La presente informativa è resa, anche ai sensi dell’art. 13 del D. Lgs. 196/2003 “Codice in materia di protezione dei dati personali” (“Codice Privacy”) 
e degli artt. 13 e 14 del Regolamento (UE) 2016/679 (“GDPR”), a coloro che si collegano alla presente edizione online del giornale Tribuna Economica di proprietà di AFC Editore Soc. Coop. 

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Thursday 4 February, officials from the G20 Membership gathered virtually for the second Framework Working Group (FWG) meeting. In line with the work plan of the Framework Working Group under the Italian G20 Presidency, the Membership agreed that a return to

the pre-crisis status quo would be hard to realise and ineffective. G20 Members were united in affirming that it is time to seek new opportunities for a recovery hinged on new, innovative, ambitious and transformative paradigms.

For the international community, this means guiding the ongoing digital transformation towards a path leading to increased productivity and new job opportunities thus fostering inclusive economic growth.

The G20 is called on to steer the international policy debate to reach consensus on the transformative steps needed to tackle climate change, support innovation and reduce poverty and inequality.

The 2nd FWG meeting, discussions focused on the G20 Action Plan implementation and setting a new concrete timeline to support economic recovery in the short-medium term. In this context, G20 members took stock of implementation of local measures supporting the sectors most affected by the Covid-19 crisis. The Members discussion concentrated also on the ongoing developments of the global economic outlook as macro-economic uncertainty remains high thus asking for stronger international cooperation.

Additionally, the Framework Working Group renewed its commitment to monitoring potential risks for the global economy by considering potential future challenges the world may be called to face.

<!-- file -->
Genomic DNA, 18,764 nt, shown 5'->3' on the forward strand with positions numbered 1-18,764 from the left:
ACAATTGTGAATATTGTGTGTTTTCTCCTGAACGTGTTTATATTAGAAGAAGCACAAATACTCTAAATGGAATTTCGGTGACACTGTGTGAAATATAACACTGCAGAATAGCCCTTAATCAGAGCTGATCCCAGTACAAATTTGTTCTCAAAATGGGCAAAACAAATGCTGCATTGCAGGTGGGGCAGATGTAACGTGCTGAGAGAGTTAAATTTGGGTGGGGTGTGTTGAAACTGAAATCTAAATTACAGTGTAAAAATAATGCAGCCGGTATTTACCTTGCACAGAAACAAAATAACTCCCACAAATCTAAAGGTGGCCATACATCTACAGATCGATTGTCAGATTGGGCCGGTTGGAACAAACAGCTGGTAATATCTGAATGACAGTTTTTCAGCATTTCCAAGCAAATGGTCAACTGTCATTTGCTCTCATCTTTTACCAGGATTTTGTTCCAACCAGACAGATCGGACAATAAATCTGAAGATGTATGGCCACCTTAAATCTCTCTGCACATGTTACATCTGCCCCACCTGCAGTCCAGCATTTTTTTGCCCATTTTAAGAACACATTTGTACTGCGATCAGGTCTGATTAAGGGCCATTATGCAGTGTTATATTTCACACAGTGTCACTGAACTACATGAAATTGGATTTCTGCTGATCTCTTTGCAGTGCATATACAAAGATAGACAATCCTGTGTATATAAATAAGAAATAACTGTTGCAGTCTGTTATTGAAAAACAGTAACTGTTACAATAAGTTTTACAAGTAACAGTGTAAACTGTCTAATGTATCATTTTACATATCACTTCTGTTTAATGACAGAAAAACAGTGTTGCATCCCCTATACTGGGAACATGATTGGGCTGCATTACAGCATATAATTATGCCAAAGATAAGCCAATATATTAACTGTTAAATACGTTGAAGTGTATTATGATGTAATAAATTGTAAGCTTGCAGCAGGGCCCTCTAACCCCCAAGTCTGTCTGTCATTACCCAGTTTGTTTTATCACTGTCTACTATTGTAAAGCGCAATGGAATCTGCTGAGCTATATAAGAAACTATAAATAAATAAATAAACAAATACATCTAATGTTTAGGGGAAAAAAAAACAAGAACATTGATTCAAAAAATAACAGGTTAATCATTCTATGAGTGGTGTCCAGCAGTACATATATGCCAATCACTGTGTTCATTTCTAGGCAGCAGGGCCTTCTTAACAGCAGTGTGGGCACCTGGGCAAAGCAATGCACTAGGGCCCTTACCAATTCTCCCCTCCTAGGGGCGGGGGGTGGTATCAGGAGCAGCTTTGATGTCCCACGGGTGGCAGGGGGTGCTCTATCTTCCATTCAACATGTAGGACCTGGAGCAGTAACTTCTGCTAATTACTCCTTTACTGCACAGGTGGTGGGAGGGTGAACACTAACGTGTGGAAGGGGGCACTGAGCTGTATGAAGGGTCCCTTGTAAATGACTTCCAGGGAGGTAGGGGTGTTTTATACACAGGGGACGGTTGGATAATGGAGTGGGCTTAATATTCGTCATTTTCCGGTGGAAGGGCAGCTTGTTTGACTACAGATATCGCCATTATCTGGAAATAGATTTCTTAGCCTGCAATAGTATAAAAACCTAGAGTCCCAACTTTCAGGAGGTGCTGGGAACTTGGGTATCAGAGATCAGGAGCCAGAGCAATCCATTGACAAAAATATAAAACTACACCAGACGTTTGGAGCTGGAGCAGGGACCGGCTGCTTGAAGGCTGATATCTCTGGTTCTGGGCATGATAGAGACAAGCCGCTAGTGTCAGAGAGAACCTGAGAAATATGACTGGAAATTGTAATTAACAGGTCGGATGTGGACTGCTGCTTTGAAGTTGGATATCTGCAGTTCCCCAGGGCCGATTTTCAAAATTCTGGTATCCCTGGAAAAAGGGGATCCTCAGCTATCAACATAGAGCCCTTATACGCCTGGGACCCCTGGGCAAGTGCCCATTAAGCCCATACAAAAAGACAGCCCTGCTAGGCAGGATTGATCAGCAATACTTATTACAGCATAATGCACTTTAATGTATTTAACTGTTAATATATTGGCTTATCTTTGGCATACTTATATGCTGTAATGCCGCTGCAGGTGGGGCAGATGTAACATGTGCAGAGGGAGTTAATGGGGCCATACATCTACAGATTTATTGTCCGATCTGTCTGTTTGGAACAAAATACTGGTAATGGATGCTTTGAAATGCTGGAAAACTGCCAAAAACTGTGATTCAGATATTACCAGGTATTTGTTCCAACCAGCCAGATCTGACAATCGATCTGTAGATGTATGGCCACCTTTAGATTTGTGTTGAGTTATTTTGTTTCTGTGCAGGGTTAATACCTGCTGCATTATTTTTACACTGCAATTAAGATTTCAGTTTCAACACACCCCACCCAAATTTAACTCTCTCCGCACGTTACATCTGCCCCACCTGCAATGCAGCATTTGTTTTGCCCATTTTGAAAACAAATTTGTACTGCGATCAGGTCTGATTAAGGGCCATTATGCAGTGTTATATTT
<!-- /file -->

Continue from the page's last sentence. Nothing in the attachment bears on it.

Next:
The meeting offered also the opportunity for discussing a key component of the global digital transformation: investments in intangible assets. These assets are classified as investment in innovation that enable knowledge to be commercialised thus becoming a relevant source of economic growth in both advanced economies and emerging markets.

While renowned intangible assets like R&D, patents or software have been key drivers of innovation in recent years, the list of key assets now includes databases, designs, managerial and worker skills, just to mention a few.

Intangibles are particularly relevant in the digital sector and have become a prerequisite for the development of innovative activities, new services, applications and products.

All this has become even clearer with the outbreak of the Covid-19 crisis, as digital technologies have enabled the reorganisation of activities in several economic areas. As employees started working from home, good managerial skills paired with innovative digital solutions, made intangible intensive economies more resilient to the crisis.

Today's discussion on this matter focused on one of the major challenges related to intangible assets: their financing. The G20 intends to define an efficient policy framework to support investment in intangible asset, as their lack of physical substance makes them much harder to be financed compared to traditional tangible goods, like machinery and equipment. More specifically, the objective is to fill financing gaps and remove obstacles, particularly with regard to small enterprises.

In a dedicated study presented today, the OECD proposed that the G20 identify best practices and agree on how to simplify the funding of intangible investments. As intangible investments are key complementary factors of the digital transformation, reducing their financing gap will be essential to foster the digitalization and speed up economic recovery.

The research developed by the OECD identifies the main policy areas to make G20 countries financial systems more suited to meet the needs of a knowledge-based economy.

The work of the FWG will continue in the coming months with in-depth analyses of the challenges brought about by the crisis, with a particular focus on understanding how investments in digital and green technologies can become the backbone of the global economic recovery.